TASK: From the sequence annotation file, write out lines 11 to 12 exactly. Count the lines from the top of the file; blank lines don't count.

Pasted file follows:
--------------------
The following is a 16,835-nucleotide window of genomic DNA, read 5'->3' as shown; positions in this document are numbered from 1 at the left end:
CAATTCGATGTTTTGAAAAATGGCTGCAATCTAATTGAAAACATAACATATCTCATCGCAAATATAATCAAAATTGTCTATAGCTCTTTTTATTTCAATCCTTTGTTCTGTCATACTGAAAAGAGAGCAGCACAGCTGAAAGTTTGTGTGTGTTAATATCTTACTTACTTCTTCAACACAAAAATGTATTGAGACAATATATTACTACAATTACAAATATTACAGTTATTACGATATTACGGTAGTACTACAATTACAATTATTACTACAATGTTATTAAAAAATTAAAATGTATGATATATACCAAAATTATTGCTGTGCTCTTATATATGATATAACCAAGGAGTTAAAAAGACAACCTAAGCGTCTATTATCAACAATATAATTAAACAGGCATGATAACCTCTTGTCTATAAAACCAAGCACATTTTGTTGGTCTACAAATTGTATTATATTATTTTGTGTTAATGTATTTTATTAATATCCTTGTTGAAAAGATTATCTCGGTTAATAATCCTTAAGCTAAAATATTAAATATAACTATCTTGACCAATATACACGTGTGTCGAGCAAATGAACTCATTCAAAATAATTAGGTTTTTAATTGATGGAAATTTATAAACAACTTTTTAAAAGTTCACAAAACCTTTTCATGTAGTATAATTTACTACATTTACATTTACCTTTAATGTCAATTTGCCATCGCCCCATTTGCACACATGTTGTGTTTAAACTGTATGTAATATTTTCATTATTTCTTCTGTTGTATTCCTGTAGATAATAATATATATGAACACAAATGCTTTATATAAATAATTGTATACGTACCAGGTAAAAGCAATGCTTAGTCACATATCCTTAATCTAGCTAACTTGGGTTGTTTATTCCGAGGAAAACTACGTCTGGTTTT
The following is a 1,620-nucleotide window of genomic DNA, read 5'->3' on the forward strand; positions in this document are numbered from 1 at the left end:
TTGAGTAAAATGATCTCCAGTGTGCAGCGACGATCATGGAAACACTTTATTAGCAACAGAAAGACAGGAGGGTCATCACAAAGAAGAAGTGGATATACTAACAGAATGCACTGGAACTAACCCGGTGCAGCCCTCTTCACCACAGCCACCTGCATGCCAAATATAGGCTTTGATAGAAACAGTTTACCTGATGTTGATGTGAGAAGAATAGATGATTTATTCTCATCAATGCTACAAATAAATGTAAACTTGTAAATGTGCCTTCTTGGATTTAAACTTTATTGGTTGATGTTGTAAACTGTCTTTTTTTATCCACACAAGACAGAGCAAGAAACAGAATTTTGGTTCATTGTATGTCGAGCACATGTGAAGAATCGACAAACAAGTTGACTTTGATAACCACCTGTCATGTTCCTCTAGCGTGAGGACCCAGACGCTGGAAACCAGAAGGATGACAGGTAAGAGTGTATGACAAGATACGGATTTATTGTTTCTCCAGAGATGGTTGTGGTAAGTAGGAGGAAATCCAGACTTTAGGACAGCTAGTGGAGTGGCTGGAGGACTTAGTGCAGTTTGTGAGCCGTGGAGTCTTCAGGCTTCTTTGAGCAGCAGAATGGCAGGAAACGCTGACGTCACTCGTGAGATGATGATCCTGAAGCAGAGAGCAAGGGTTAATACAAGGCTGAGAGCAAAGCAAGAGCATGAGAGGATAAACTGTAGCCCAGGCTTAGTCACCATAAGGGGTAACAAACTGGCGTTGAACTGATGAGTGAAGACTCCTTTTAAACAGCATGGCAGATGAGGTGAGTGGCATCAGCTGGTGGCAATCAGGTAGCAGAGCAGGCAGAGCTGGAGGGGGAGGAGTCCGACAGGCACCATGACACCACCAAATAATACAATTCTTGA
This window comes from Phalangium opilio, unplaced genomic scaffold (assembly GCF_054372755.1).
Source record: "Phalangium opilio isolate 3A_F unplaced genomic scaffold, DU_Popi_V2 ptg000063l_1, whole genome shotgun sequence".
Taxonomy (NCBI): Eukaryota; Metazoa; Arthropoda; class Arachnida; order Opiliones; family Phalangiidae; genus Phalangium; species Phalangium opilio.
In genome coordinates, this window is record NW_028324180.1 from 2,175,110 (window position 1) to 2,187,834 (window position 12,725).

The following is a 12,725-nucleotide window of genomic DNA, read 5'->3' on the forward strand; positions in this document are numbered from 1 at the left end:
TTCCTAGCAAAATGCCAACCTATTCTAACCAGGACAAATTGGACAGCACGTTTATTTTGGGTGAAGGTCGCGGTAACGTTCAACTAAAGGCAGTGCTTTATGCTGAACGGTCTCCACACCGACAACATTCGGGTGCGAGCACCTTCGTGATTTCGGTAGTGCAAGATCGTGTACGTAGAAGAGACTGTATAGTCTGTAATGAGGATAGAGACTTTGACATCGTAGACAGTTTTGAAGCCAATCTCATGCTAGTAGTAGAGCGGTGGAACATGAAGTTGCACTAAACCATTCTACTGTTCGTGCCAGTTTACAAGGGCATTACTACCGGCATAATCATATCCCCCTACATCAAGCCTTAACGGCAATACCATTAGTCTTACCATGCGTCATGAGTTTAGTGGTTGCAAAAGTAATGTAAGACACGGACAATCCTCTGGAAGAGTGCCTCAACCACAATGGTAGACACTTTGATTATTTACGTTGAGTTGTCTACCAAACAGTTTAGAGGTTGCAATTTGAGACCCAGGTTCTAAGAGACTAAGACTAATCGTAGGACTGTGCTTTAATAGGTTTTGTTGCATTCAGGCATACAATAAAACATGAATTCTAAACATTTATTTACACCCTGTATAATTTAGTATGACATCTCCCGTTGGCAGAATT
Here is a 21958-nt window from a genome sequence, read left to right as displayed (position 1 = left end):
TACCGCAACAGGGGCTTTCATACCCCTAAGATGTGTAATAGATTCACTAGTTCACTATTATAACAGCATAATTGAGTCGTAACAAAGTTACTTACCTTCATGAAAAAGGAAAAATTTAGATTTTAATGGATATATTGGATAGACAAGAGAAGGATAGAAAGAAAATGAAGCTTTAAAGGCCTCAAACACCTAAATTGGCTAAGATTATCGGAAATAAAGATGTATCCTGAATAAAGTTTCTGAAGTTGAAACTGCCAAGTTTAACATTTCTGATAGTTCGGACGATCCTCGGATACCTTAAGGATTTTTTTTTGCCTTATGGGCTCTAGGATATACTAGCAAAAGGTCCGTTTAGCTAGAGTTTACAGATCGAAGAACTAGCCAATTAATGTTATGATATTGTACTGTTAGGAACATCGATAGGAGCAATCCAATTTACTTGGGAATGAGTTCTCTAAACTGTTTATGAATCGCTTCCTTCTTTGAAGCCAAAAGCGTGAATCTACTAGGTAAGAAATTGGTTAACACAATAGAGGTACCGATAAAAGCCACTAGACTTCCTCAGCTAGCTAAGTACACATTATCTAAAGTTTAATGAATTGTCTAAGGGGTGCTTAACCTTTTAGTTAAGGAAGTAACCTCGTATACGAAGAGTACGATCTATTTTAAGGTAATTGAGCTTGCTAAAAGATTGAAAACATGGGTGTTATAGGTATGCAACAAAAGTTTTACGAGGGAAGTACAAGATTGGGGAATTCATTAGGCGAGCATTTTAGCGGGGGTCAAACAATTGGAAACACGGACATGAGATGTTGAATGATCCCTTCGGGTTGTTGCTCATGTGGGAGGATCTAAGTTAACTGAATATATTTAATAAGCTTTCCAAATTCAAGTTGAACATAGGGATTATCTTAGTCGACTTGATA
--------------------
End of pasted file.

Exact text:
Here is a 21958-nt window from a genome sequence, read left to right as displayed (position 1 = left end):
TACCGCAACAGGGGCTTTCATACCCCTAAGATGTGTAATAGATTCACTAGTTCACTATTATAACAGCATAATTGAGTCGTAACAAAGTTACTTACCTTCATGAAAAAGGAAAAATTTAGATTTTAATGGATATATTGGATAGACAAGAGAAGGATAGAAAGAAAATGAAGCTTTAAAGGCCTCAAACACCTAAATTGGCTAAGATTATCGGAAATAAAGATGTATCCTGAATAAAGTTTCTGAAGTTGAAACTGCCAAGTTTAACATTTCTGATAGTTCGGACGATCCTCGGATACCTTAAGGATTTTTTTTTGCCTTATGGGCTCTAGGATATACTAGCAAAAGGTCCGTTTAGCTAGAGTTTACAGATCGAAGAACTAGCCAATTAATGTTATGATATTGTACTGTTAGGAACATCGATAGGAGCAATCCAATTTACTTGGGAATGAGTTCTCTAAACTGTTTATGAATCGCTTCCTTCTTTGAAGCCAAAAGCGTGAATCTACTAGGTAAGAAATTGGTTAACACAATAGAGGTACCGATAAAAGCCACTAGACTTCCTCAGCTAGCTAAGTACACATTATCTAAAGTTTAATGAATTGTCTAAGGGGTGCTTAACCTTTTAGTTAAGGAAGTAACCTCGTATACGAAGAGTACGATCTATTTTAAGGTAATTGAGCTTGCTAAAAGATTGAAAACATGGGTGTTATAGGTATGCAACAAAAGTTTTACGAGGGAAGTACAAGATTGGGGAATTCATTAGGCGAGCATTTTAGCGGGGGTCAAACAATTGGAAACACGGACATGAGATGTTGAATGATCCCTTCGGGTTGTTGCTCATGTGGGAGGATCTAAGTTAACTGAATATATTTAATAAGCTTTCCAAATTCAAGTTGAACATAGGGATTATCTTAGTCGACTTGATA